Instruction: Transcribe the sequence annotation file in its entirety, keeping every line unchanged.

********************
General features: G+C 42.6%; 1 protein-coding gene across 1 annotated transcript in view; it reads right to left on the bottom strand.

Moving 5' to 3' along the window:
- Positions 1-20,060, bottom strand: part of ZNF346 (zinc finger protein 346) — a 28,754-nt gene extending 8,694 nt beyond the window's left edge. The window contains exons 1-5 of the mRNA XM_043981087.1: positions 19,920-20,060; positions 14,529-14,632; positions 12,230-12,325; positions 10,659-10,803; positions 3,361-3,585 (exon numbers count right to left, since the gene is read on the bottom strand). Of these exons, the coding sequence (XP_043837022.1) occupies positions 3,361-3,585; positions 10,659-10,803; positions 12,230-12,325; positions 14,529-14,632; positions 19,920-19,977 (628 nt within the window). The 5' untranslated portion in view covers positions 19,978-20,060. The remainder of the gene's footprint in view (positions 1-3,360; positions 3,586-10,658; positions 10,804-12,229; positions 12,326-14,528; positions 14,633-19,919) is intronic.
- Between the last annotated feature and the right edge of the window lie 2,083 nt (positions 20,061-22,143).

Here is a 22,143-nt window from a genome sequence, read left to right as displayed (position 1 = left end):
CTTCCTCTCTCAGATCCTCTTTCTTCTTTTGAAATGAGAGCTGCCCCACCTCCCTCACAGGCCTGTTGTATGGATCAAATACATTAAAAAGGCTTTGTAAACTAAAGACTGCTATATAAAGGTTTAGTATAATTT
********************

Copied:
General features: G+C 42.6%; 1 protein-coding gene across 1 annotated transcript in view; it reads right to left on the bottom strand.

Moving 5' to 3' along the window:
- Positions 1-20,060, bottom strand: part of ZNF346 (zinc finger protein 346) — a 28,754-nt gene extending 8,694 nt beyond the window's left edge. The window contains exons 1-5 of the mRNA XM_043981087.1: positions 19,920-20,060; positions 14,529-14,632; positions 12,230-12,325; positions 10,659-10,803; positions 3,361-3,585 (exon numbers count right to left, since the gene is read on the bottom strand). Of these exons, the coding sequence (XP_043837022.1) occupies positions 3,361-3,585; positions 10,659-10,803; positions 12,230-12,325; positions 14,529-14,632; positions 19,920-19,977 (628 nt within the window). The 5' untranslated portion in view covers positions 19,978-20,060. The remainder of the gene's footprint in view (positions 1-3,360; positions 3,586-10,658; positions 10,804-12,229; positions 12,326-14,528; positions 14,633-19,919) is intronic.
- Between the last annotated feature and the right edge of the window lie 2,083 nt (positions 20,061-22,143).

Here is a 22,143-nt window from a genome sequence, read left to right as displayed (position 1 = left end):
CTTCCTCTCTCAGATCCTCTTTCTTCTTTTGAAATGAGAGCTGCCCCACCTCCCTCACAGGCCTGTTGTATGGATCAAATACATTAAAAAGGCTTTGTAAACTAAAGACTGCTATATAAAGGTTTAGTATAATTT